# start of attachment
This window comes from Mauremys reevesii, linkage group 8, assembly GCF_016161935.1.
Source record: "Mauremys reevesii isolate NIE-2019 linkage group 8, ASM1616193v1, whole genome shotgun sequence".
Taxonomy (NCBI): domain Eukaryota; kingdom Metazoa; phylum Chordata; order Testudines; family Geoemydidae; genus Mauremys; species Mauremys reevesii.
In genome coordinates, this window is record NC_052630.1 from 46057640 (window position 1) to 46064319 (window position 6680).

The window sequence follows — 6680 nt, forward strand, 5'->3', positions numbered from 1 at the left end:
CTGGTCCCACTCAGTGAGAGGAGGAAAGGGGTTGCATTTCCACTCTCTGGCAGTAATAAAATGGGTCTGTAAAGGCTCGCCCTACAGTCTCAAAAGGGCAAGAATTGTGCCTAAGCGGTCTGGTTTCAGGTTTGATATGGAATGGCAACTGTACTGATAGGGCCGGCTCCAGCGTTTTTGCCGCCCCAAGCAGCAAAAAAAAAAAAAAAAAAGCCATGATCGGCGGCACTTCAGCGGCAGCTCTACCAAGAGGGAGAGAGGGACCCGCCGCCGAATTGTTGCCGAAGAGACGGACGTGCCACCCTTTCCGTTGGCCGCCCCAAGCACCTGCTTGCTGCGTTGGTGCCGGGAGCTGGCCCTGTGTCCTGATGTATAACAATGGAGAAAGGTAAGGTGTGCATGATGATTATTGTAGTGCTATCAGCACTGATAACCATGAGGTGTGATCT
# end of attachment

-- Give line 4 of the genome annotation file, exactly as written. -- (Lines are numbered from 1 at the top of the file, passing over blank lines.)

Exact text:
In genome coordinates, this window is record NC_052630.1 from 46057640 (window position 1) to 46064319 (window position 6680).